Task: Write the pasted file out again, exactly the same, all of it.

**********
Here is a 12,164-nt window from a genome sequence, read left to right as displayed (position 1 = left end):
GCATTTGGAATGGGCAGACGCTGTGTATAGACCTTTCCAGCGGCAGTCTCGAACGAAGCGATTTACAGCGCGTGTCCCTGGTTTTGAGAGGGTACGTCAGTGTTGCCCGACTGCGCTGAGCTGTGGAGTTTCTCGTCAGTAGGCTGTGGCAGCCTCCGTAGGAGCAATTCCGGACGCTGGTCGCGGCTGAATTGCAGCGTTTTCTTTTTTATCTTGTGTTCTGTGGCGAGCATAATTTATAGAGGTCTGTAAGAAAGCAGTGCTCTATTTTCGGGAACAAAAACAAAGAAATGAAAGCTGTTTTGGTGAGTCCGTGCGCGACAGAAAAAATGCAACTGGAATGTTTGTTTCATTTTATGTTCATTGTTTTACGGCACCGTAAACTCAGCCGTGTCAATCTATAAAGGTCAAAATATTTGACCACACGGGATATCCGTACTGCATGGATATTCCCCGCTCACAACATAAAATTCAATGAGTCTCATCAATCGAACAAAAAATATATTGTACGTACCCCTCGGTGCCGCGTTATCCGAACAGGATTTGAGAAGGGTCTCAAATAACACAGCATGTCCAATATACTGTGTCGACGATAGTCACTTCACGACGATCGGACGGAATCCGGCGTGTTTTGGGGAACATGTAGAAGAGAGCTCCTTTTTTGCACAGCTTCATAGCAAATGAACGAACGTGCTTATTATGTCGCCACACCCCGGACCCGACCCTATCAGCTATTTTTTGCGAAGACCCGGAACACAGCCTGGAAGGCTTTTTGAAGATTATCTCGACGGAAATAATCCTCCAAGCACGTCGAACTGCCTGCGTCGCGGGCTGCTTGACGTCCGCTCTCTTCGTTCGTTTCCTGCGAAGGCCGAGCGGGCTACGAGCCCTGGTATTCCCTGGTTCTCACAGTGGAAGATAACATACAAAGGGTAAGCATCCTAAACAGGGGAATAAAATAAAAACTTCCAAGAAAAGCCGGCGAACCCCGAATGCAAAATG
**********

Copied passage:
Here is a 12,164-nt window from a genome sequence, read left to right as displayed (position 1 = left end):
GCATTTGGAATGGGCAGACGCTGTGTATAGACCTTTCCAGCGGCAGTCTCGAACGAAGCGATTTACAGCGCGTGTCCCTGGTTTTGAGAGGGTACGTCAGTGTTGCCCGACTGCGCTGAGCTGTGGAGTTTCTCGTCAGTAGGCTGTGGCAGCCTCCGTAGGAGCAATTCCGGACGCTGGTCGCGGCTGAATTGCAGCGTTTTCTTTTTTATCTTGTGTTCTGTGGCGAGCATAATTTATAGAGGTCTGTAAGAAAGCAGTGCTCTATTTTCGGGAACAAAAACAAAGAAATGAAAGCTGTTTTGGTGAGTCCGTGCGCGACAGAAAAAATGCAACTGGAATGTTTGTTTCATTTTATGTTCATTGTTTTACGGCACCGTAAACTCAGCCGTGTCAATCTATAAAGGTCAAAATATTTGACCACACGGGATATCCGTACTGCATGGATATTCCCCGCTCACAACATAAAATTCAATGAGTCTCATCAATCGAACAAAAAATATATTGTACGTACCCCTCGGTGCCGCGTTATCCGAACAGGATTTGAGAAGGGTCTCAAATAACACAGCATGTCCAATATACTGTGTCGACGATAGTCACTTCACGACGATCGGACGGAATCCGGCGTGTTTTGGGGAACATGTAGAAGAGAGCTCCTTTTTTGCACAGCTTCATAGCAAATGAACGAACGTGCTTATTATGTCGCCACACCCCGGACCCGACCCTATCAGCTATTTTTTGCGAAGACCCGGAACACAGCCTGGAAGGCTTTTTGAAGATTATCTCGACGGAAATAATCCTCCAAGCACGTCGAACTGCCTGCGTCGCGGGCTGCTTGACGTCCGCTCTCTTCGTTCGTTTCCTGCGAAGGCCGAGCGGGCTACGAGCCCTGGTATTCCCTGGTTCTCACAGTGGAAGATAACATACAAAGGGTAAGCATCCTAAACAGGGGAATAAAATAAAAACTTCCAAGAAAAGCCGGCGAACCCCGAATGCAAAATG